Are we ready to trust AI with our bodies?

But as AI enters ever-more sensitive areas, we need to keep our wits about us and remember the limitations of the technology. Generative AI systems are excellent at predicting the next likely word in a sentence, but don’t have a grasp on the wider context and meaning of what they are generating. Neural networks are competent pattern seekers, and can help us make new connections between things, but are also easy to trick and break and prone to biases. 

The biases of AI systems in settings such as healthcare are well documented. But as AI enters new arenas, I am on the lookout for the inevitable weird failures that will crop up. Will the food AI systems recommend skew American? How healthy will the recipes be? And will the workout plans take into account physiological differences between male and female bodies, or will they default to male-oriented workout plans? 

And most importantly, it’s crucial to remember these systems have no knowledge of what exercise feels like, what food tastes like, or what we mean by ‘high quality’. AI workout programs might come up with dull, robotic exercises. AI recipe makers tend to suggest combinations that taste horrible, or are even poisonous. Mushroom foraging books are likely riddled with incorrect information about which varieties are toxic and which are not, which could have catastrophic consequences.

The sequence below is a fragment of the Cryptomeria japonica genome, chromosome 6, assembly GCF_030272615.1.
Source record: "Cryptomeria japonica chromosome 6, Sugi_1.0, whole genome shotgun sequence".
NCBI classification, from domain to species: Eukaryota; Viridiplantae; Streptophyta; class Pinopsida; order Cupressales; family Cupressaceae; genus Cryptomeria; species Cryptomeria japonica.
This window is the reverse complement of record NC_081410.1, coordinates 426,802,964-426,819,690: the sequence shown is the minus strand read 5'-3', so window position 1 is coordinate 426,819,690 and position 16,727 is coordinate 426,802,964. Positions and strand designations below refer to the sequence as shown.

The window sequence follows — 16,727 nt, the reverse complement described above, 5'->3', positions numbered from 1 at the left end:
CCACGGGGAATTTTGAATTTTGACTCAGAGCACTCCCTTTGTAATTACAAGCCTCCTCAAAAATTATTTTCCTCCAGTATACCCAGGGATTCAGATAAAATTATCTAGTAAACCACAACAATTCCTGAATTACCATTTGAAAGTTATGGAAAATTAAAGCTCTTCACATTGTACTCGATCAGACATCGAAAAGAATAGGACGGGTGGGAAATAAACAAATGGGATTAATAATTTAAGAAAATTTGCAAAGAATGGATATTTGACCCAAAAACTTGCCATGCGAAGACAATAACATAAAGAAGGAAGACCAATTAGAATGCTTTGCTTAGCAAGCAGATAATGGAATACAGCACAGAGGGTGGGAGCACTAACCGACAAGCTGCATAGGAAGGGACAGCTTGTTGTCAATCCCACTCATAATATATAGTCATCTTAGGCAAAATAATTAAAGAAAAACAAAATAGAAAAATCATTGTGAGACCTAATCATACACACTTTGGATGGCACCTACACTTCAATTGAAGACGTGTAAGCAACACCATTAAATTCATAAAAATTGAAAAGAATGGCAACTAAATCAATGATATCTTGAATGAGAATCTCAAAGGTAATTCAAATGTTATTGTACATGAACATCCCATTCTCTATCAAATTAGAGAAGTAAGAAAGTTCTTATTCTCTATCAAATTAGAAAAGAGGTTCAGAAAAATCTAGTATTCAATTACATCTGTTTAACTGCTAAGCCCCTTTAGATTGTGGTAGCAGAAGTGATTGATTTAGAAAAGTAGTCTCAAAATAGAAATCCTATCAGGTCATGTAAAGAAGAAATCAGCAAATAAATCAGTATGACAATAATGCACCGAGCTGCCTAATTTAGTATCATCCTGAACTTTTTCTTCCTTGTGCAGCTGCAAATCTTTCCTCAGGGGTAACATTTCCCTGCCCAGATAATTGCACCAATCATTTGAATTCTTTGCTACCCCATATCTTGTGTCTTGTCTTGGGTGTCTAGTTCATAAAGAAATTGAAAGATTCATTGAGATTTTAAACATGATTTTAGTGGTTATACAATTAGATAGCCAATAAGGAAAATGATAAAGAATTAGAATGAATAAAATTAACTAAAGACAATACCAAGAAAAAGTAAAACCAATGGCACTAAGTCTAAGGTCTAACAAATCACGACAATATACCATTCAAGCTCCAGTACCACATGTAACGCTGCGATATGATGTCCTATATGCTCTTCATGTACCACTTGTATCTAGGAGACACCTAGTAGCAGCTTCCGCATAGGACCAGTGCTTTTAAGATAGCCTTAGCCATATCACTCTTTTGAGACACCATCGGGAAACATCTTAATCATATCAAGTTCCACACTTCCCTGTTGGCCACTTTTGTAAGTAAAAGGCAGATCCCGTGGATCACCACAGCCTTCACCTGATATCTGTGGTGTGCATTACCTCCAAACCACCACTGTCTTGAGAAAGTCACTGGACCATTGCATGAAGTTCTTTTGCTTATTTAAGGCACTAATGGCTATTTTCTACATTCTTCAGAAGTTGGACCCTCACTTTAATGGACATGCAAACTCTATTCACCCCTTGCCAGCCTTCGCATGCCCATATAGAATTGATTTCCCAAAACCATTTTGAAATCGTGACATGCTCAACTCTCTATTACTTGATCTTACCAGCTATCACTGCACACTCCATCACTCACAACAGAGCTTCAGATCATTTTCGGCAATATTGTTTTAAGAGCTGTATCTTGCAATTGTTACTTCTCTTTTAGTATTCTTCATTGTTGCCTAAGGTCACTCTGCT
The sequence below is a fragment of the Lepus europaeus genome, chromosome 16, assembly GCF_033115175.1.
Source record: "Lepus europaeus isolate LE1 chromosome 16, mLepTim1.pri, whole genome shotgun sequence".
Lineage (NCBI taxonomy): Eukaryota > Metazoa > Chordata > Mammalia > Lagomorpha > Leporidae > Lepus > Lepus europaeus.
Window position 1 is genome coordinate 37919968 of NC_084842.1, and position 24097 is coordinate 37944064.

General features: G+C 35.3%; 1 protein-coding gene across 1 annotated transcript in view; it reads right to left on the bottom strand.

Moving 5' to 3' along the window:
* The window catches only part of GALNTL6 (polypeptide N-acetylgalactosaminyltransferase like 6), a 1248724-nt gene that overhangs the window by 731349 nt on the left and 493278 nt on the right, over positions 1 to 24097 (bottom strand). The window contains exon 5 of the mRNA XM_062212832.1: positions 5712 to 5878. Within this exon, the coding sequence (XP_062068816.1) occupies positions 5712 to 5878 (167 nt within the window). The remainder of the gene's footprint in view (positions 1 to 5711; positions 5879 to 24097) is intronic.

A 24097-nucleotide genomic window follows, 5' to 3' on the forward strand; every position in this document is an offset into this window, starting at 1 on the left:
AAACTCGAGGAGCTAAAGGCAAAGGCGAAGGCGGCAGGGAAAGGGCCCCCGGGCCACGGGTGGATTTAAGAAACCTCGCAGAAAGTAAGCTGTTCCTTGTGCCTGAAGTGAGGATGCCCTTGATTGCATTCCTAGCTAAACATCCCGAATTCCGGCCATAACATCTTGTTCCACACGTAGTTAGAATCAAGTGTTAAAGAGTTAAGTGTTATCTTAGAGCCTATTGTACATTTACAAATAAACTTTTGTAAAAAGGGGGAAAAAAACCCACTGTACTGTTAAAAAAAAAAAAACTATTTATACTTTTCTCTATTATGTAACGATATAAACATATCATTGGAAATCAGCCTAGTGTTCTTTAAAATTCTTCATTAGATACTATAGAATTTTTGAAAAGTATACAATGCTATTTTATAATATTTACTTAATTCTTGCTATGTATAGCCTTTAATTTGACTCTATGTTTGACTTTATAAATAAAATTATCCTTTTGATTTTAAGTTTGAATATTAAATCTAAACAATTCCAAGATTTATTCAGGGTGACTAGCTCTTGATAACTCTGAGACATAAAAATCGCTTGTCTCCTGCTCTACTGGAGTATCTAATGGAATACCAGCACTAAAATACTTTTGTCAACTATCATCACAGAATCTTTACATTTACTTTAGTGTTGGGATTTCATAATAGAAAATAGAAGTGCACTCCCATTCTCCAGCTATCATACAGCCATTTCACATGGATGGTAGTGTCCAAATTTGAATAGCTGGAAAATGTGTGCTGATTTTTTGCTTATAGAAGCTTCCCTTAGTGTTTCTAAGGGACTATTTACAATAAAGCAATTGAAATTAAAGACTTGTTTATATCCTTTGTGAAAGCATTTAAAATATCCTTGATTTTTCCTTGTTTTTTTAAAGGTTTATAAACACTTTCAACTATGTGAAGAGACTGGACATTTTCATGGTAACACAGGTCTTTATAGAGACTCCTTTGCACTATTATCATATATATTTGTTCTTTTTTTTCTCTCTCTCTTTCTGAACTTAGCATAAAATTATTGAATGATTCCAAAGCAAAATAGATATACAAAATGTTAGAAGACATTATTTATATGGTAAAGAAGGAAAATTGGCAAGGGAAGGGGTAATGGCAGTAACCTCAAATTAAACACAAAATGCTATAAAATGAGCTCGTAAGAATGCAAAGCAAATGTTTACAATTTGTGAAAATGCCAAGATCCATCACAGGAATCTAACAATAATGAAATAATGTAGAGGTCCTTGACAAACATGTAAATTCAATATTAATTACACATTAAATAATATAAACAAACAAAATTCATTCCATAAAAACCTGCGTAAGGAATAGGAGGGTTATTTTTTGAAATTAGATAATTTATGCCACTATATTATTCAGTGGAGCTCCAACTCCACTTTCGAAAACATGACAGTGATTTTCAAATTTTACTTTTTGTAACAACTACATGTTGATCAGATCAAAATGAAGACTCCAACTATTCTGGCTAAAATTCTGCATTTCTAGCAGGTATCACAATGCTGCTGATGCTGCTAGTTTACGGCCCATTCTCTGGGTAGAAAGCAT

Humans also have a tendency to place too much trust in computers. It’s only a matter of time before “death by GPS” is replaced by “death by AI-generated mushroom foraging book.” Including labels on AI-generated content is a good place to start. In this new age of AI-powered products, it will be more important than ever for the wider population to understand how these powerful systems work and don’t work. And to take what they say with a pinch of salt. 

Deeper Learning

How generative AI is boosting the spread of disinformation and propaganda

Governments and political actors around the world are using AI to create propaganda and censor online content. In a new report released by Freedom House, a human rights advocacy group, researchers documented the use of generative AI in 16 countries “to sow doubt, smear opponents, or influence public debate.”

Downward spiral: The annual report, Freedom on the Net, scores and ranks countries according to their relative degree of internet freedom, as measured by a host of factors like internet shutdowns, laws limiting online expression, and retaliation for online speech. The 2023 edition, released on October 4, found that global internet freedom declined for the 13th consecutive year, driven in part by the proliferation of artificial intelligence. Read more from Tate Ryan-Mosley in her weekly newsletter on tech policy, The Technocrat.

Bits and Bytes

Predictive policing software is terrible at predicting crimes
The New Jersey police department used an algorithm called Geolitica that was right less than 1% of the time, according to a new investigation. We’ve known about how deeply flawed and racist these systems are for years. It’s incredibly frustrating that public money is still being wasted on them. (The Markup and Wired) 

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